The decision to scratch from the competition, and indeed to undertake no further matches that season, was reported in the local paper with a glow of pride: 'Well played Dunblane!' said the Perthshire Advertiser. 'No football will be played at Duckburn Park this season. Nearly all the players on the club's books, not forgetting the officials, have resolved to serve their King and country in the present emergency.'
No-one could have foreseen was that this would be the end of the club known as 'The Heather', not just for the war, but for ever. At least a dozen former players lost their lives in the conflict and Dunblane, which had been one of the county's most successful clubs, would never play a match again.
Since its formation in 1876 by local schoolboys, Dunblane had won the Perthshire Cup no less than 12 times; only St Johnstone had a better record. However, the club had declined in the professional era and there were dire forecasts in the summer of 1913: the annual meeting of the club showed a deficit of £16, and there were so few nominations for the committee that its future was said to be in doubt. The deficit was cleared by holding a cycle parade at Duckburn Park but it was a short term fix and it is quite possible that the club would not have lasted much longer in any case.
The signing-up of the players and officials en masse took a heavy toll. In June 1915 it was reported that 'between thirty and forty past and present members of Dunblane FC are in service at present'. By 1918, the Stirling Observer wrote that a whole team had been lost, mostly with the Black Watch. Of those who were killed, the best known was Robert Main Christie, former Scotland internationalist and President of the SFA, killed in a mustard gas attack in 1918. Another well-known name was William Eadie, a goalkeeper who won the Perthshire Cup with Dunblane in 1906 and had also played for Queen's Park, St Mirren, Partick Thistle and East Fife. The others included the town postman, Peter Gardiner, and 38-year-old John Bayne who had served in the South African war and was a former player with Reading and St Johnstone.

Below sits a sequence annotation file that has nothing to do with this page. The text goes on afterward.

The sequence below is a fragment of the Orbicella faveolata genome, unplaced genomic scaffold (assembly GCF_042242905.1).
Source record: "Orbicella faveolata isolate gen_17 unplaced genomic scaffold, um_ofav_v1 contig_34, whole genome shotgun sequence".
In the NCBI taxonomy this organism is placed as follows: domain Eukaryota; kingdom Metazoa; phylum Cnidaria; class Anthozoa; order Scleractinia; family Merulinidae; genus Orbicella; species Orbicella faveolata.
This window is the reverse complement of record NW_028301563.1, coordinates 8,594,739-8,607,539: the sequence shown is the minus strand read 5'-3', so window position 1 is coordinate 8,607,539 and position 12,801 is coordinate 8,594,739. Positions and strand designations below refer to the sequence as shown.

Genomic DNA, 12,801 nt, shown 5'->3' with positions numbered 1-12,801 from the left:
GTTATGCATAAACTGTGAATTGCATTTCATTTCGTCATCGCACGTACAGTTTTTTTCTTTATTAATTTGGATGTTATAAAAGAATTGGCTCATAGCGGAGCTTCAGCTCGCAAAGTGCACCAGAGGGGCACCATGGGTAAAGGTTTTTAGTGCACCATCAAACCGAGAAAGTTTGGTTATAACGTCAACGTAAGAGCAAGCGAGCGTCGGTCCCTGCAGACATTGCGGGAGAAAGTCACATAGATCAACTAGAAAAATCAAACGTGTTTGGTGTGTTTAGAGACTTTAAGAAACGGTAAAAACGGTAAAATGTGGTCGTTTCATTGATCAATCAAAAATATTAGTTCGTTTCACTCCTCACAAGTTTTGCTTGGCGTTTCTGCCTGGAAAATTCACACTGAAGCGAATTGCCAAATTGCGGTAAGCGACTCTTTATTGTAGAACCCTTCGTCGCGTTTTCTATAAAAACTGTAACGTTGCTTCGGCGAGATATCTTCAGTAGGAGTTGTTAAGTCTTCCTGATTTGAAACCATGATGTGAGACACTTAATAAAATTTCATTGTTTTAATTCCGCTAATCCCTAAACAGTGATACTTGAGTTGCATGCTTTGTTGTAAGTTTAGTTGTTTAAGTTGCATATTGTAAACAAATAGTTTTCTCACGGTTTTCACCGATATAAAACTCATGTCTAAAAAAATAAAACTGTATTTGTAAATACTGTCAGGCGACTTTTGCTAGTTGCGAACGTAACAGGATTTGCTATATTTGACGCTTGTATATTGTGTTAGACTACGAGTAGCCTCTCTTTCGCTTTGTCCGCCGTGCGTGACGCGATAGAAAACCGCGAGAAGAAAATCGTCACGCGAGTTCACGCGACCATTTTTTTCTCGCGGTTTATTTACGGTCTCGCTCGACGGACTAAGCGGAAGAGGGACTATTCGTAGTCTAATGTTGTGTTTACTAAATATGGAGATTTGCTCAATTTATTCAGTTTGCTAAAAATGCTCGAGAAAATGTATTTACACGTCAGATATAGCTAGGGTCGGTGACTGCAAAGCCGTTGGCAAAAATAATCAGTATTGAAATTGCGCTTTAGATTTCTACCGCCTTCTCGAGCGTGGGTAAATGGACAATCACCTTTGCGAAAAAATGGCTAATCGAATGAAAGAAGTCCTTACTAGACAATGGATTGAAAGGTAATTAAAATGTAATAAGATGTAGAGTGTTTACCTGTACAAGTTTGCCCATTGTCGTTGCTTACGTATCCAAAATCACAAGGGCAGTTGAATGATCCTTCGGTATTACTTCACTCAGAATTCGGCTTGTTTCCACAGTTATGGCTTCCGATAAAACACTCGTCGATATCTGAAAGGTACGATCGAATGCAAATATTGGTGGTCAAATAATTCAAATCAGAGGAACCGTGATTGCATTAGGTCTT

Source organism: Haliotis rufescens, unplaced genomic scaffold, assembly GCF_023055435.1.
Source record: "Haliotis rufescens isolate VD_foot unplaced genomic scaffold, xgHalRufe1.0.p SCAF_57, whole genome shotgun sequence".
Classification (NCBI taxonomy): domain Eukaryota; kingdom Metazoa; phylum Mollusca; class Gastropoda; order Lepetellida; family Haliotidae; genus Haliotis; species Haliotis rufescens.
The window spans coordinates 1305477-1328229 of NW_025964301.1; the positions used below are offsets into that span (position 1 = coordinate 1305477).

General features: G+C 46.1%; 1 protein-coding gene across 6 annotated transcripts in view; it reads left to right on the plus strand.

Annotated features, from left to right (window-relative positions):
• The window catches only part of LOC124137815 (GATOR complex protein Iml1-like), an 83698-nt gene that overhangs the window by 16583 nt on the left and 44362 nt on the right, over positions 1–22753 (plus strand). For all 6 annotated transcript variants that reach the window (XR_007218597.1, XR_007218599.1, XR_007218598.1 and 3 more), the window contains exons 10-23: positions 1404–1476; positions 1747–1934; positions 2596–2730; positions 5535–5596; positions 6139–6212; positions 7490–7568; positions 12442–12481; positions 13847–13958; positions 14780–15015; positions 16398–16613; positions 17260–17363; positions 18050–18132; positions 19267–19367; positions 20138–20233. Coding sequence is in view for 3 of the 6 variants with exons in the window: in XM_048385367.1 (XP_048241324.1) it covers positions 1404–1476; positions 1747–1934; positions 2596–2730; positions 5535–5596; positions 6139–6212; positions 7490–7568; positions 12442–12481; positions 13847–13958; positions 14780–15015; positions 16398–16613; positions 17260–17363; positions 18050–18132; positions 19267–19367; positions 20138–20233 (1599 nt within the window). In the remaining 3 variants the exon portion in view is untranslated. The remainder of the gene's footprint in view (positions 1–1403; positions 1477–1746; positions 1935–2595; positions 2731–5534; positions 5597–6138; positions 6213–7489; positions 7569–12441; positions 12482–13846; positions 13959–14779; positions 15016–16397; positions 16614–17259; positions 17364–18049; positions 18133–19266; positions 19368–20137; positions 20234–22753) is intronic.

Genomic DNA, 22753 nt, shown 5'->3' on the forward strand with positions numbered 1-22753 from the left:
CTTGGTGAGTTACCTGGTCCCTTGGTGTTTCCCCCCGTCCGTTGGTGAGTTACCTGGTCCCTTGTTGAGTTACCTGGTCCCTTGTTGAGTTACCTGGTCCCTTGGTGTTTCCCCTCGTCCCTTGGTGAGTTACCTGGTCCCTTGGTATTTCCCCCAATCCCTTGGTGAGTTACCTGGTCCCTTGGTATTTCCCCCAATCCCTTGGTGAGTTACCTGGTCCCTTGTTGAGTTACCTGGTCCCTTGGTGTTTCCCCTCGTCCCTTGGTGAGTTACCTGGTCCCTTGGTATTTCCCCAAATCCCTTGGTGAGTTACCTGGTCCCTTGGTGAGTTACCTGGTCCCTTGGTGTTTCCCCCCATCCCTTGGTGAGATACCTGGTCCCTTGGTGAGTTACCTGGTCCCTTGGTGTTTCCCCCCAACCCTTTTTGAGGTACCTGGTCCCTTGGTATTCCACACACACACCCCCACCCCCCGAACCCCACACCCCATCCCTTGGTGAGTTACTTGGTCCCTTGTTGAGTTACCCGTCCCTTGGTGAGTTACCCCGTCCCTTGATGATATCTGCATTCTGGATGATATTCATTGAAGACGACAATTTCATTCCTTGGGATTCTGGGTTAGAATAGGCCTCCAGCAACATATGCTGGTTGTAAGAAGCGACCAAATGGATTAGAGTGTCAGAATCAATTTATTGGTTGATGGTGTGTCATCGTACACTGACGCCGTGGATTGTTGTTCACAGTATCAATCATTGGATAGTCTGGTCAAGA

Here is a list of all those known to have been killed in action:
Pte Alex McKay, Black Watch, killed 1 April 1915
Sgt William Eadie, Canadian Infantry (Alberta Regiment), killed 23 April 1915
Pte John Bayne, Black Watch, killed 21 July 1915
Pte James McInroy DCM, Black Watch, killed 26 Sept 1915
Sgt-Major Peter Gardiner, Black Watch, killed 30 July 1916
L/C William Crawford, Black Watch, killed 19 October 1916
L/C David John McInroy, Royal Scots, killed 3 May 1917
Pte Hugh Bruce, Black Watch, killed May 1917
Pte Thomas Cullen, Black Watch, killed 26 September 1917
Pte John Waller, Black Watch, killed 10 December 1917
Pte John Strang MM, London Post Office Rifles Regt, killed 23 April 1918
Major Robert Main Christie QM, Labour Corps, killed 15 May 1918.
After the war, there was no prospect of the original Dunblane FC getting back off the ground. However, the local juvenile club, Dunblane Rovers, stepped up to the junior leagues, and they too played at Duckburn Park. Probably the highlight of their short existence was a 4-0 victory in 1931 over a strong Rangers side, in a fund-raising friendly. However, Rovers also struggled to draw crowds and ironically they closed with the outbreak of the Second World War.
While it is still my intention to write a full history of 'The Heather', and more information will surely follow, it is important to mark this, the 100th anniversary of the demise of Dunblane's football club and the sacrifice of its players.